Refresh Your Child’s Diet with Low-Sugar Options
Many families look to the new year as a time to reset their eating habits and focus on making healthier choices. However, adults aren’t the only ones who could use a menu refresh as children may also need to focus on healthier food choices.
A study by the Centers for Disease Control and Prevention revealed children consume an unhealthy amount of added sugar every day. Researchers found nearly all of the toddlers in their study ate an average of 7 teaspoons of added sugar daily – the equivalent of a candy bar. Additionally, according to the American Academy of Pediatrics, excess sugar consumption can lead to an increased risk of obesity and type 2 diabetes.
“Small children have small stomachs,” said Courtney Hines, a nutritionist for KinderCare Learning Centers, which care for more than 165,000 children around the country every day. “You want them to fill up on nutrient-dense foods, not empty calories in the form of added sugar. When children consume lots of sugar, their palates get used to overly sweet flavors. They may not accept other, less sugary flavors or learn to appreciate the natural sweetness of a piece of fresh fruit.”
The American Academy of Pediatrics recommends against the consumption of added sugar for children under the age of 2. Children ages 2-18 should aim for less than 25 grams, or 6 teaspoons, of added sugar per day.
For families that want to cut down on the amount of added sugar in their diets, Hines recommends cooking more at home, relying less on processed, packaged foods and serving only water or milk for beverages.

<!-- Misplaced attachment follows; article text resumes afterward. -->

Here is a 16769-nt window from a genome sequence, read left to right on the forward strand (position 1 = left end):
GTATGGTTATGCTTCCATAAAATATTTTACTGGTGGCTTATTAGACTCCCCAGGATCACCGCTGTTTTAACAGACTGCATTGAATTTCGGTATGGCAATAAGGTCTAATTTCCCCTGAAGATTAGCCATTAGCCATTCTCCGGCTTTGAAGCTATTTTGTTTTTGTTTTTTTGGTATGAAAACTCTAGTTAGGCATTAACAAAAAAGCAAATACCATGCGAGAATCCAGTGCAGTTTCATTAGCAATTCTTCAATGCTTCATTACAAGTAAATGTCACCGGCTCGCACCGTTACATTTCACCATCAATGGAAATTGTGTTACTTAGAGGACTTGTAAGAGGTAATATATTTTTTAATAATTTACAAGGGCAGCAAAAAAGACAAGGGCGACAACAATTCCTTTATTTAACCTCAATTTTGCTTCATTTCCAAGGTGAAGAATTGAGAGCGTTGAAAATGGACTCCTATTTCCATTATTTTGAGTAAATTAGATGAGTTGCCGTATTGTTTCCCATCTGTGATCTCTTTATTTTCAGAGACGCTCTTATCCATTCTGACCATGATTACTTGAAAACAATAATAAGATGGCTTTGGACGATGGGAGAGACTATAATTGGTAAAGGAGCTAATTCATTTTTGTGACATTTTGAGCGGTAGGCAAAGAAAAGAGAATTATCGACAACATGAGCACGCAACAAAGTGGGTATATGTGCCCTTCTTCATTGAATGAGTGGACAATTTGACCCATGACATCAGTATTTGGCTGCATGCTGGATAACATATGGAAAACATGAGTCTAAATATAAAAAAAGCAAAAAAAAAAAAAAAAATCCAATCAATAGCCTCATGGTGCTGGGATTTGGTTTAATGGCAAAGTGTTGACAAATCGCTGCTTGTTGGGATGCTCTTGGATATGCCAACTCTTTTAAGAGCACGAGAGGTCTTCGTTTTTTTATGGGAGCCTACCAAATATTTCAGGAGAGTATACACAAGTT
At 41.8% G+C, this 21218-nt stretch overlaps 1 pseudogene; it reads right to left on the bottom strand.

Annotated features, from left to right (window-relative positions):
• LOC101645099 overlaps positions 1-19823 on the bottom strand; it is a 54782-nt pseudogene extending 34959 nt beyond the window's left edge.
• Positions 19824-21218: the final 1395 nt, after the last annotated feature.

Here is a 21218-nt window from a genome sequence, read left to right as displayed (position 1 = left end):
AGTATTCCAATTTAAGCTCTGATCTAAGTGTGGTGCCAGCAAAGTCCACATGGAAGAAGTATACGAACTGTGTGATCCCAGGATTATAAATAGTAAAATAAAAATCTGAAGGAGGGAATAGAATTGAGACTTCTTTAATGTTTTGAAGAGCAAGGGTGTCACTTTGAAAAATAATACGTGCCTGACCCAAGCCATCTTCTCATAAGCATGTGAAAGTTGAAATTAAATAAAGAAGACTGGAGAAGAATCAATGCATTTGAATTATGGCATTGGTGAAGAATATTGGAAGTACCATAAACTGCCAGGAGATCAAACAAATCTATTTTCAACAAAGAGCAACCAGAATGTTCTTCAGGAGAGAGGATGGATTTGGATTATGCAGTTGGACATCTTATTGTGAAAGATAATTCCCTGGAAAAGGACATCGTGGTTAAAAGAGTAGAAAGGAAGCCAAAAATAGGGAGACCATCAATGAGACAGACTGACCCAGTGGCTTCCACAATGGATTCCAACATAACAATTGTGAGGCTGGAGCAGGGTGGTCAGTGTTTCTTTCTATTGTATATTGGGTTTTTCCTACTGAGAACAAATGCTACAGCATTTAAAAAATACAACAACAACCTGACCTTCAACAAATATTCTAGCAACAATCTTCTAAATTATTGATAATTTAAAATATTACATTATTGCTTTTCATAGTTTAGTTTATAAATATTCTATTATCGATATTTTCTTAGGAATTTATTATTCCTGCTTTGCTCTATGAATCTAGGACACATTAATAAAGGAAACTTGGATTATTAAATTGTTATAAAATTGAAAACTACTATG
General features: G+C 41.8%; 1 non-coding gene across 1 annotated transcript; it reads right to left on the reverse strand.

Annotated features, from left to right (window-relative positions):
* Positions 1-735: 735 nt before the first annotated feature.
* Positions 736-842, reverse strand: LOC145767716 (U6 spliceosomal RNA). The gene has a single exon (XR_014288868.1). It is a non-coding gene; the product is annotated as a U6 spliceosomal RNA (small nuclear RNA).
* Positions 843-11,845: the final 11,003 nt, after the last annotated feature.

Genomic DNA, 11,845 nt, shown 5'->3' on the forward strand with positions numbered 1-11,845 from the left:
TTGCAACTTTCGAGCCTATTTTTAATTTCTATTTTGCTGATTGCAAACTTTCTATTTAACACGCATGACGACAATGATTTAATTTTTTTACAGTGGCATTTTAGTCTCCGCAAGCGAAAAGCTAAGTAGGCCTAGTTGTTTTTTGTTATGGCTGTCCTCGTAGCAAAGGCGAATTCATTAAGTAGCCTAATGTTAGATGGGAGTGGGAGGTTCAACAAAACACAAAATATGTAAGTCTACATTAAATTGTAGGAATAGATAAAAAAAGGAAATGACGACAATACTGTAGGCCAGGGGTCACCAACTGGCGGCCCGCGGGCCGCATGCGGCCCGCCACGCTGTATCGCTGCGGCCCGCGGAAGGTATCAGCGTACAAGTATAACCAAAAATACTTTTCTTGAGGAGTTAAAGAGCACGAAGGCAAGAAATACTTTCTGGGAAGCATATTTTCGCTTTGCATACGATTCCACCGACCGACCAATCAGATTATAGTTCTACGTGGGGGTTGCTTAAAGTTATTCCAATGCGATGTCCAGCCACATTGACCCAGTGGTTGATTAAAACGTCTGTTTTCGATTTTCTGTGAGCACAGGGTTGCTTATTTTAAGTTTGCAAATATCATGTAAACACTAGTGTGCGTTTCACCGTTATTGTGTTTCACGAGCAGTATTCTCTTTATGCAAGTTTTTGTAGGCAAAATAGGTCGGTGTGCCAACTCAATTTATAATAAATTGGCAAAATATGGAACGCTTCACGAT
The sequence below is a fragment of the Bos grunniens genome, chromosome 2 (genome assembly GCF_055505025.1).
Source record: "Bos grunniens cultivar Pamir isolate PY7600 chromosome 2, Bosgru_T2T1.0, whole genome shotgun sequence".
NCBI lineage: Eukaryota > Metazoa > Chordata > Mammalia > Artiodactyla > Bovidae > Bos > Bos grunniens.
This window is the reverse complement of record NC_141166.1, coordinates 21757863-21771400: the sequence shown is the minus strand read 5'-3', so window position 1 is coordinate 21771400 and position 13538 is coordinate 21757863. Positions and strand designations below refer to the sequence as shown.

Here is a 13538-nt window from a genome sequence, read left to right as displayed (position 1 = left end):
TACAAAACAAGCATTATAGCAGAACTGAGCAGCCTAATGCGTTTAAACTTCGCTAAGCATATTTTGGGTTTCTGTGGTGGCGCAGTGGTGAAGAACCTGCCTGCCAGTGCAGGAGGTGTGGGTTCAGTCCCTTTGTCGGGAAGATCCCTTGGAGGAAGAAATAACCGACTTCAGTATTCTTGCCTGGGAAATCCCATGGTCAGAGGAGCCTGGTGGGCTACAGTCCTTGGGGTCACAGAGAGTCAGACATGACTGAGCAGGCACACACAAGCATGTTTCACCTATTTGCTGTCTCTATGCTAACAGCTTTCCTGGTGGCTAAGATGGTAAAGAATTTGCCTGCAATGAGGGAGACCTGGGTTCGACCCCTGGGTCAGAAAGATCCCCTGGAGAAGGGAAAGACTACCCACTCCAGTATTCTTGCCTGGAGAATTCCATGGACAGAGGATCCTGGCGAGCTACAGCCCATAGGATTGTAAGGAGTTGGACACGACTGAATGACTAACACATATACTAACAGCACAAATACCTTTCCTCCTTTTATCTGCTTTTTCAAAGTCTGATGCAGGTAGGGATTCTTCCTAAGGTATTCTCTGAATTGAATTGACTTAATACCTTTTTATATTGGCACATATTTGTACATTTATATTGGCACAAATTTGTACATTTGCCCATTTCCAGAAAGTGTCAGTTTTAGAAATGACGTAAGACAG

Consider these low-sugar ideas for meal and snack times to help control the amount of added sugar you and your family consume.
Herbs, spices, citrus and fresh fruit add flavor without relying on the added sugars found in many popular sauces and dips. Consider making your own low-sugar alternatives at home so your family can still enjoy favorite flavors like these:
- Ranch Dressing – In a bowl, combine mayonnaise, buttermilk, parsley, garlic powder, onion powder, salt and pepper for a kid-tested, nutritionist-approved take on a favorite dip. Serve over salad or as vegetable dip.
- Honey Mustard – Popular on a variety of sandwiches and as a dip or salad dressing, combining plain yogurt with milk, honey and regular or Dijon mustard can create a more family-friendly version.
- Teriyaki Sauce – Perfect for serving with healthier options like lo mein, chicken wraps or fried rice, a homemade version can be created using water, soy sauce, honey, ginger, garlic powder and cornstarch slurry.
Swap Out Syrup
Pancakes are a popular breakfast option at KinderCare centers and in many homes, but even the healthiest whole-grain pancake becomes a plateful of sugar if it’s doused in syrup. Hines recommends these toppings that are sweet and savory without the added sugar:
- Nut butter or seed butter (such as peanut, almond or sun) and banana slices
- Warm fruit compote (mix of warmed berries)
- Applesauce (no-sugar-added variety) and cinnamon
- Nut butter swirled into plain yogurt; mix in 1-2 teaspoons vanilla extract to add a sweet flavor
Opting for less added sugar doesn’t mean avoiding sweet snacks altogether. These alternatives can still help satisfy those cravings:
- Applesauce with baked cinnamon pita triangles for dipping
- Toast topped with nut or seed butter, smashed banana and sprinkle of cinnamon
- Frozen fruit smoothies
- Plain yogurt topped with granola, nuts, seeds or fruit
- Apple slices with nut or seed butter
For more ideas to introduce your children to healthy habits from a young age, visit kindercare.com.